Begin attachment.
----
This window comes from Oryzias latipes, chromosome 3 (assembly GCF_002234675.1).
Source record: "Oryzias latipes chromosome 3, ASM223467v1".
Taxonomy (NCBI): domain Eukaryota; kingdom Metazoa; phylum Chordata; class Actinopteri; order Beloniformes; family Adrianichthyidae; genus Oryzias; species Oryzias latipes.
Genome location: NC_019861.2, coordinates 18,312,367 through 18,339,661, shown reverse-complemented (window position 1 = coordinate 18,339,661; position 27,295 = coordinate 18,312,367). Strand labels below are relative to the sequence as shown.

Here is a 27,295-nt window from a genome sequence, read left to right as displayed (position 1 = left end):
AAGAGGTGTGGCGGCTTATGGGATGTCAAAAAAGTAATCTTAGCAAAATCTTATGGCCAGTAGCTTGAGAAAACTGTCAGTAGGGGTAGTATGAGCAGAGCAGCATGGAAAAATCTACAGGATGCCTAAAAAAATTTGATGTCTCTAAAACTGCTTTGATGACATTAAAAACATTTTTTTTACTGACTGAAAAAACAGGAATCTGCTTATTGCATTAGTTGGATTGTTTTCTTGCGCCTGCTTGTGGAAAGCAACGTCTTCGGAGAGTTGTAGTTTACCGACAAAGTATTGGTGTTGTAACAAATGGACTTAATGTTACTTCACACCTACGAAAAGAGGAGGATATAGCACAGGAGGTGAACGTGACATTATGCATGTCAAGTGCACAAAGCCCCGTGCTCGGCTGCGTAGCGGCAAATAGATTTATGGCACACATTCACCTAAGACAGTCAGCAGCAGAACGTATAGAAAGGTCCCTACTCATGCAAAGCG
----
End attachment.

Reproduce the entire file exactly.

This window comes from Oryzias latipes, chromosome 3 (assembly GCF_002234675.1).
Source record: "Oryzias latipes chromosome 3, ASM223467v1".
Taxonomy (NCBI): domain Eukaryota; kingdom Metazoa; phylum Chordata; class Actinopteri; order Beloniformes; family Adrianichthyidae; genus Oryzias; species Oryzias latipes.
Genome location: NC_019861.2, coordinates 18,312,367 through 18,339,661, shown reverse-complemented (window position 1 = coordinate 18,339,661; position 27,295 = coordinate 18,312,367). Strand labels below are relative to the sequence as shown.

Here is a 27,295-nt window from a genome sequence, read left to right as displayed (position 1 = left end):
AAGAGGTGTGGCGGCTTATGGGATGTCAAAAAAGTAATCTTAGCAAAATCTTATGGCCAGTAGCTTGAGAAAACTGTCAGTAGGGGTAGTATGAGCAGAGCAGCATGGAAAAATCTACAGGATGCCTAAAAAAATTTGATGTCTCTAAAACTGCTTTGATGACATTAAAAACATTTTTTTTACTGACTGAAAAAACAGGAATCTGCTTATTGCATTAGTTGGATTGTTTTCTTGCGCCTGCTTGTGGAAAGCAACGTCTTCGGAGAGTTGTAGTTTACCGACAAAGTATTGGTGTTGTAACAAATGGACTTAATGTTACTTCACACCTACGAAAAGAGGAGGATATAGCACAGGAGGTGAACGTGACATTATGCATGTCAAGTGCACAAAGCCCCGTGCTCGGCTGCGTAGCGGCAAATAGATTTATGGCACACATTCACCTAAGACAGTCAGCAGCAGAACGTATAGAAAGGTCCCTACTCATGCAAAGCG